In early June, IUCN and FACT organized a regular monthly meeting with the community fisheries (CFi) committee and commune council in Kampong Phluk, 25 km from Siem Reap, one of three sites where the EU-funded project to strengthen management of fish conservation areas (FCAs) is intervening in the Tonle Sap.
At the meeting, we discussed project progress. This includes the purchase of a second patrol boat for FCA, the installation of 150 poles in the FCA as fish attraction devices to support fish recruitment (and deter illegal fishing), monthly and quarterly M&E data collection, the CFi by-laws (which are 70% complete), and the CFi management plan (which is 60% done).
We also discussed sources of financing to support CFI committee operations in general and FCA patrolling in particular. These include CFi membership fees, contributions from tourism revenue, a charity box, and possibly financing from the commune development fund.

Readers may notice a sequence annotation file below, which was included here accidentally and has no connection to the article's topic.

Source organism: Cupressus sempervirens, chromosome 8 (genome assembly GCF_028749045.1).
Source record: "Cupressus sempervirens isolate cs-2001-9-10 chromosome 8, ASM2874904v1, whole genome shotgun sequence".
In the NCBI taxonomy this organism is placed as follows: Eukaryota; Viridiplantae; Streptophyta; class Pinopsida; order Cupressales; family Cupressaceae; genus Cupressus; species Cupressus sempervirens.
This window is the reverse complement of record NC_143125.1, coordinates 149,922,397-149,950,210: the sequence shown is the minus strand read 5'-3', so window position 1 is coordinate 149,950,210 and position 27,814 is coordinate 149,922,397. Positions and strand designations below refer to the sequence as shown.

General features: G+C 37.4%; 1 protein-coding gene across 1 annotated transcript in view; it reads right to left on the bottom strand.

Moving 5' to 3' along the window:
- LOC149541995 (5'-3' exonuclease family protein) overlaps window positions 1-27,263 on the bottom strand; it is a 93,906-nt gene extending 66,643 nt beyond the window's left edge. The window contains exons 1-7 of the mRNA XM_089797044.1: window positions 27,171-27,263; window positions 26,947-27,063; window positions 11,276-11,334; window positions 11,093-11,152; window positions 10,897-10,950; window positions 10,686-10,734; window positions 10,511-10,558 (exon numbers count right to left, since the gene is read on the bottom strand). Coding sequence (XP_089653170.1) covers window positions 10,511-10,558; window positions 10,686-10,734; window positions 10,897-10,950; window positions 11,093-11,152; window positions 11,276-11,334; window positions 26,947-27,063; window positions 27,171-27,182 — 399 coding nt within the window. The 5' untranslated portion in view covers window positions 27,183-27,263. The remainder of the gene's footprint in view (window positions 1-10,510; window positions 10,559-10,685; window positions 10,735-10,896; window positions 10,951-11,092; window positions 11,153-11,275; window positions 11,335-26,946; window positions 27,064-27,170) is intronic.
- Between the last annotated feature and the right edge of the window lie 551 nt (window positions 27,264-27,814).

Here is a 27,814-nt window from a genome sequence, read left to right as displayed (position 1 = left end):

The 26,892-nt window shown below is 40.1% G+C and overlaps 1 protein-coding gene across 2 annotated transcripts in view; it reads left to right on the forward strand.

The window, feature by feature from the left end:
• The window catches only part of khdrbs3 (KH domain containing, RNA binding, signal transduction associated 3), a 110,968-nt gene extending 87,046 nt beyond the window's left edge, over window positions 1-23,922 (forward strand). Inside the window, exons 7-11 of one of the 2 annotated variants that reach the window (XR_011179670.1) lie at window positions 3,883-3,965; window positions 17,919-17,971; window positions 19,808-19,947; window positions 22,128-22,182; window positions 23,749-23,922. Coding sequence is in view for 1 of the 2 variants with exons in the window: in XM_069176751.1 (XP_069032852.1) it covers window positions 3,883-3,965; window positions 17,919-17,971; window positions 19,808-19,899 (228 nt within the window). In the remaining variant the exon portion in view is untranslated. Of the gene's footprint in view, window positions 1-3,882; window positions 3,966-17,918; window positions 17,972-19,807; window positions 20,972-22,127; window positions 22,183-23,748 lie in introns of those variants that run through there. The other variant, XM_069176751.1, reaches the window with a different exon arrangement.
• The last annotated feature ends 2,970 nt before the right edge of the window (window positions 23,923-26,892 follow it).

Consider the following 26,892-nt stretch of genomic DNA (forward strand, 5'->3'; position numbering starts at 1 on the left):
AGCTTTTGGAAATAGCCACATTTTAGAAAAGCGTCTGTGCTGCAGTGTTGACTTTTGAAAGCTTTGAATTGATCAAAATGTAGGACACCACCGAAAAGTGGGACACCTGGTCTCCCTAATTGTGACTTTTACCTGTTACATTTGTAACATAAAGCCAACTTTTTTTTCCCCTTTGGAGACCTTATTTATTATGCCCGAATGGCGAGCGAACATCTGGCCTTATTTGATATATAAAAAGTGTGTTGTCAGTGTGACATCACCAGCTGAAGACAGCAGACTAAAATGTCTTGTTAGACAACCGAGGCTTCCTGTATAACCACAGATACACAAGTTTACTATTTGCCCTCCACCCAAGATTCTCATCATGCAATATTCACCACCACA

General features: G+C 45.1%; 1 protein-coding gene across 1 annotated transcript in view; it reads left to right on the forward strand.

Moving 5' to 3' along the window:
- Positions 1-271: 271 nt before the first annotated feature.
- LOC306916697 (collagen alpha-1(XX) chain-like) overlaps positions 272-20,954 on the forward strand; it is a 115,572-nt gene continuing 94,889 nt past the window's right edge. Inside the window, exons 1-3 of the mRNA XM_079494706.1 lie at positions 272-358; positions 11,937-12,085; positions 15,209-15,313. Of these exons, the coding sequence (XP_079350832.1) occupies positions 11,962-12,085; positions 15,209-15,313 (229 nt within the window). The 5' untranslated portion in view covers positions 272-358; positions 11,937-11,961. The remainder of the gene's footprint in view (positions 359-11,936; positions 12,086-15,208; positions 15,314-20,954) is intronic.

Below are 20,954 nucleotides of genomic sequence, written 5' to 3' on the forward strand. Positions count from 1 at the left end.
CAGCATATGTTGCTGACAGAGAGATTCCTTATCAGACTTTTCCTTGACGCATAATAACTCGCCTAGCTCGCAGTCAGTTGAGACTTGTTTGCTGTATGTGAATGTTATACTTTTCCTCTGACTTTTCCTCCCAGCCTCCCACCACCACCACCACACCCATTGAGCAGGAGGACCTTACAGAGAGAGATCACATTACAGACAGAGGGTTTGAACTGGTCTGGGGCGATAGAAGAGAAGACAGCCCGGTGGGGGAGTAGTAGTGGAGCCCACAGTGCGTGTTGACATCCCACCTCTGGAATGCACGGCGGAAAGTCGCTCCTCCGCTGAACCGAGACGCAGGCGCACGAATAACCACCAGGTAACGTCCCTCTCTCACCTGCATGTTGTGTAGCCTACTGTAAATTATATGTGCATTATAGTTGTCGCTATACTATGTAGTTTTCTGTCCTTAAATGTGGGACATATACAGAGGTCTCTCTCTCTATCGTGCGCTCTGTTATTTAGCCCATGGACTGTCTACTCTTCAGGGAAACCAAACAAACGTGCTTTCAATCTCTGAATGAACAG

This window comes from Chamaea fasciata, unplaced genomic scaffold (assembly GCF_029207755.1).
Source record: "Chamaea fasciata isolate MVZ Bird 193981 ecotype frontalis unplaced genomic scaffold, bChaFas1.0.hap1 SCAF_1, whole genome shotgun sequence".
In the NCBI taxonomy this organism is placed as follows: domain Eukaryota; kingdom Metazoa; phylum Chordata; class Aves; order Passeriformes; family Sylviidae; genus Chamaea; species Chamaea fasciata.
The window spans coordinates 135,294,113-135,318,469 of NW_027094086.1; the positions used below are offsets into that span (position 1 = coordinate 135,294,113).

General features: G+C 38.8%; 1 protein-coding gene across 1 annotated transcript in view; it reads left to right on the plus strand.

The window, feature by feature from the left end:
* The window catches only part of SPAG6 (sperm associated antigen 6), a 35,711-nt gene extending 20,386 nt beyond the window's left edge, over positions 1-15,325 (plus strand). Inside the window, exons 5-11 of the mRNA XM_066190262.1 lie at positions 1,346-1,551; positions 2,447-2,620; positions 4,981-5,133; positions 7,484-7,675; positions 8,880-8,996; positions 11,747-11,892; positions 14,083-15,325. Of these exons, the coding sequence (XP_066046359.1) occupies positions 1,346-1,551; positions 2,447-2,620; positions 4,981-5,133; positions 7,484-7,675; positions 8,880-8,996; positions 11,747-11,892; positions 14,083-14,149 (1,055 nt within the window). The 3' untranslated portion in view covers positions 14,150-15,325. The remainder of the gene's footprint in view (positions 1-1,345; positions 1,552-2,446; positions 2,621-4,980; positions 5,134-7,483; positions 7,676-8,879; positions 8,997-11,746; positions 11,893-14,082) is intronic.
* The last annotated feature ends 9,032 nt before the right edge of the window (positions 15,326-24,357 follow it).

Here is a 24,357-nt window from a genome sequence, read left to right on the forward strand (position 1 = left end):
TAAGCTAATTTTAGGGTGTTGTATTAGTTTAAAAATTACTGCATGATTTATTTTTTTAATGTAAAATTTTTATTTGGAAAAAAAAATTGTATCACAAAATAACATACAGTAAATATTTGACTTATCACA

Neoung Ny, who is both the commune and CFi committee chief, agreed to allocate 10% of the tourist boat revenue, which amounted to US$24,000 in 2015, to the CFi. US$2,400/year or US$200/month would pay for the fuel costs for the FCA patrolling.
He made this commitment because he has seen at first hand the effect of the FCA in increasing fish stocks and fish catch, which has translated into increased incomes, improved food security and general well being, and reduced debt. As the commune leader, he vowed to make Kampong Phluk the outstanding CFi in the Tonle Sap.
However, while there have been significant achievements, challenges remain, including the use of 2-engine speed boats for illegal fishing, limited time and capacity of CFi committee members, and the need for more active participation from the broader community.